Public-Private Partnership Works Toward California Floating Offshore Wind


The Redwood Coast Energy Authority (RCEA) has selected a consortium of companies to enter into a public-private partnership to pursue the development of a floating offshore wind project off the northern California coast.

The consortium – Principle Power Inc., EDPR Offshore North America LLC, Aker Solutions Inc., H. T. Harvey & Associates, and Herrera Environmental Consultants Inc. – was one of the six respondents to the request for qualifications (RFQ) issued by the RCEA on Feb. 1.

The RCEA is a local government joint powers agency whose members include the County of Humboldt; the cities of Arcata, Blue Lake, Eureka, Ferndale, Fortuna, Rio Dell and Trinidad; and the Humboldt Bay Municipal Water District. The purpose of the energy authority is to develop and implement sustainable energy initiatives that reduce energy demand, increase energy efficiency, and advance the use of renewable resources available in the region for the benefit of the member agencies and their constituents.

The proposed project is a 100 MW-150 MW floating offshore wind farm proposed more than 20 miles off the coast of Eureka.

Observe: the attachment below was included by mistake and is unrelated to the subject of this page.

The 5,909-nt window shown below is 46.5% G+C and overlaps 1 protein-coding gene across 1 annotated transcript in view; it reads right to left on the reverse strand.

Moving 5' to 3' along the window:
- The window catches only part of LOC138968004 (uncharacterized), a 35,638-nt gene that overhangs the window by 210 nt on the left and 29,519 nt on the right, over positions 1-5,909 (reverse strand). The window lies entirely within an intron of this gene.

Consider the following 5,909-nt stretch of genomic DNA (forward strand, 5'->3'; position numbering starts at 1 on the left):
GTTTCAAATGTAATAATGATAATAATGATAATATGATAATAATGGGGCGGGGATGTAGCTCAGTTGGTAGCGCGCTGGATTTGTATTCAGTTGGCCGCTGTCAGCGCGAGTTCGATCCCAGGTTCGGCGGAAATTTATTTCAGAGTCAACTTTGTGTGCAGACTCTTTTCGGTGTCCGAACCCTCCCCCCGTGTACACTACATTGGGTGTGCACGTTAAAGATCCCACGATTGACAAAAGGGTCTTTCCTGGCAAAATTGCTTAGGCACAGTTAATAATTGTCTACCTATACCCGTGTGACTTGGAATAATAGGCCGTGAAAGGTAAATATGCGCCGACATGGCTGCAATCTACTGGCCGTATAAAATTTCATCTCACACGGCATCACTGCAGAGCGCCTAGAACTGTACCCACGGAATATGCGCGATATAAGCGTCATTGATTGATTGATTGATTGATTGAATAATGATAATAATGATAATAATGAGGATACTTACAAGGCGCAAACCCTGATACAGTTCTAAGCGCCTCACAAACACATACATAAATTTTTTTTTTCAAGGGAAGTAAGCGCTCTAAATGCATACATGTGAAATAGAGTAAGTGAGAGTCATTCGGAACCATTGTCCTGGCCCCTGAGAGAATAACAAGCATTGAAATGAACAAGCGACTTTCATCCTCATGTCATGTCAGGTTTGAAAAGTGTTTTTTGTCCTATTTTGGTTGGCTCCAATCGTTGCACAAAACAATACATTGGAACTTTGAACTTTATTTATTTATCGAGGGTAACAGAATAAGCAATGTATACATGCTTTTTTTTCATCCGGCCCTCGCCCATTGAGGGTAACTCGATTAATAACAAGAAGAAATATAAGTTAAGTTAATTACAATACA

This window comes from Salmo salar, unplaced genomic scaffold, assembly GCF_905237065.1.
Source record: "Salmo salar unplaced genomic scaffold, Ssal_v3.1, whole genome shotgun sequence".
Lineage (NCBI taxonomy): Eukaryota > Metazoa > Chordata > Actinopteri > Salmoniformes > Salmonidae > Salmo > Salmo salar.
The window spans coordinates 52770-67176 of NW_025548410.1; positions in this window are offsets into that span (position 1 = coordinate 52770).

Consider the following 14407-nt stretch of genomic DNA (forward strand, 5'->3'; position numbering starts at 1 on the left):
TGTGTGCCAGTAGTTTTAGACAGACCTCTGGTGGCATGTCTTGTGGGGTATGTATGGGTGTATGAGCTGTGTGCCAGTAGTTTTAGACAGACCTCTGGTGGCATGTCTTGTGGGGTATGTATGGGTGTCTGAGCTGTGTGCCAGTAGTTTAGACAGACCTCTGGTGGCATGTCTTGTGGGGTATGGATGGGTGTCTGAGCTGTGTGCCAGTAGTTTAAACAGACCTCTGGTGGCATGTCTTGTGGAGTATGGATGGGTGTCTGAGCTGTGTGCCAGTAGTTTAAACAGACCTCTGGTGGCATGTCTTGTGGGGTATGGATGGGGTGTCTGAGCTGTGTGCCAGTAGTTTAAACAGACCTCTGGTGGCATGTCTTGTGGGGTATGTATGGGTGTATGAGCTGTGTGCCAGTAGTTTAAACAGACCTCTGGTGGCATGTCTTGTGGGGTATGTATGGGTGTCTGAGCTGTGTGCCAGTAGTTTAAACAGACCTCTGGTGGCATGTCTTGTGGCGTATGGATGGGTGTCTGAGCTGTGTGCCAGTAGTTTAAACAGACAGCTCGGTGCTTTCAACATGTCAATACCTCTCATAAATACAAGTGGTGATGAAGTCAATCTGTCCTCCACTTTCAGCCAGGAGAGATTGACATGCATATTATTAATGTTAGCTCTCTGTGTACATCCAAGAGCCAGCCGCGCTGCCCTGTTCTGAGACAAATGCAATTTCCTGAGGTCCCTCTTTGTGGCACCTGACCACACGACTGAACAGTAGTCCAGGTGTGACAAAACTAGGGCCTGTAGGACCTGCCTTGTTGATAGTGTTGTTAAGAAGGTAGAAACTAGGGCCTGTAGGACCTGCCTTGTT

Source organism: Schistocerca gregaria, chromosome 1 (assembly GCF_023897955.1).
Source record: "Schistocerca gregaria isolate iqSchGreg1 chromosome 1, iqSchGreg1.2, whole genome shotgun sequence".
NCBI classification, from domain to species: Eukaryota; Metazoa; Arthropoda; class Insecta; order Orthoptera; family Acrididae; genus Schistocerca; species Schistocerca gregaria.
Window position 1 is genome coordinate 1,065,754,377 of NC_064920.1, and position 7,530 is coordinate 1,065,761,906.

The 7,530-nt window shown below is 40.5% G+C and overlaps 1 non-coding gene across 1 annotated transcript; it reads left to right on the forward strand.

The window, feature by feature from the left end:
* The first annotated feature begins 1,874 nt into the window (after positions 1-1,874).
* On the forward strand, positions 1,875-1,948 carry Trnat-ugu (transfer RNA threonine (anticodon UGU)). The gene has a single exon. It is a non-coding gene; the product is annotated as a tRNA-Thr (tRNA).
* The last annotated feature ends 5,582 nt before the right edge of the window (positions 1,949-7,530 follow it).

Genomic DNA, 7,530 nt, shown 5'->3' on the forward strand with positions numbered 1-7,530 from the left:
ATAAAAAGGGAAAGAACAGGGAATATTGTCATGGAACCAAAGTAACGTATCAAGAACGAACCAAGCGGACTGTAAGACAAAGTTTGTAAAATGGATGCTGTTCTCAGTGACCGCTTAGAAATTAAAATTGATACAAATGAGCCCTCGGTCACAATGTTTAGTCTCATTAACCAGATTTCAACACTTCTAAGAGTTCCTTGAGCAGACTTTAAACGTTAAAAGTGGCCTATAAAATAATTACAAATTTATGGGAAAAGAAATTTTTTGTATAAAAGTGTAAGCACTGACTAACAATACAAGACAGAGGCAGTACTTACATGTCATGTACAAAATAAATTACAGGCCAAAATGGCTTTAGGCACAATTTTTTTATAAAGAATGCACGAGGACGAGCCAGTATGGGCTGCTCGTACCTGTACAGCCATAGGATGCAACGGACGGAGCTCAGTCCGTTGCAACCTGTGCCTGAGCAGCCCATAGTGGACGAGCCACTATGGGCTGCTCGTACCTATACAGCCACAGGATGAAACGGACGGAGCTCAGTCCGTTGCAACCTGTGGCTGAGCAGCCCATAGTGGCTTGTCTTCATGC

“We believe this project can represent a game-changer for the industry in the U.S.,” says Joao Metelo, Principle Power’s president and CEO. “The establishment of a public-private partnership with a community-based energy provider like RCEA represents a unique opportunity to develop a project with strong foundations from the get-go and to build a comprehensive launching pad for a successful industry in the West Coast.”

“We are excited to be part of this first commercial-scale project for floating offshore wind in the United States,” notes Jonah Margulis, vice president and U.S. country manager at Aker Solutions. “Combining our capabilities with Principle Power’s technology can help mature the local supply chain, potentially generating industry growth in Humboldt County and the state of California.”

According to the RCEA, Humboldt County has advantages that make it a prospective stepping stone for the offshore wind energy industry on the West Coast: The wind resource off the Humboldt County coast has average wind speeds of more than 10 m/s.

RCEA and the selected consortium will be negotiating and finalizing a partnership agreement in the coming weeks. They are working toward a goal of submitting a lease application later this spring. Under the leadership of the energy authority, the project partners will also continue community and stakeholder outreach to understand and address all the facets of developing a project of this kind – minimizing any potential impacts and maximizing local community benefits.

According to the RCEA, the project is expected to drive investment in local infrastructure at the Port of Humboldt Bay and other nearby onshore facilities. The project, requiring skilled labor, will also create local jobs and workforce training, thus advantageously positioning Humboldt County as a hub for future offshore wind development throughout the West Coast, says the RCEA.

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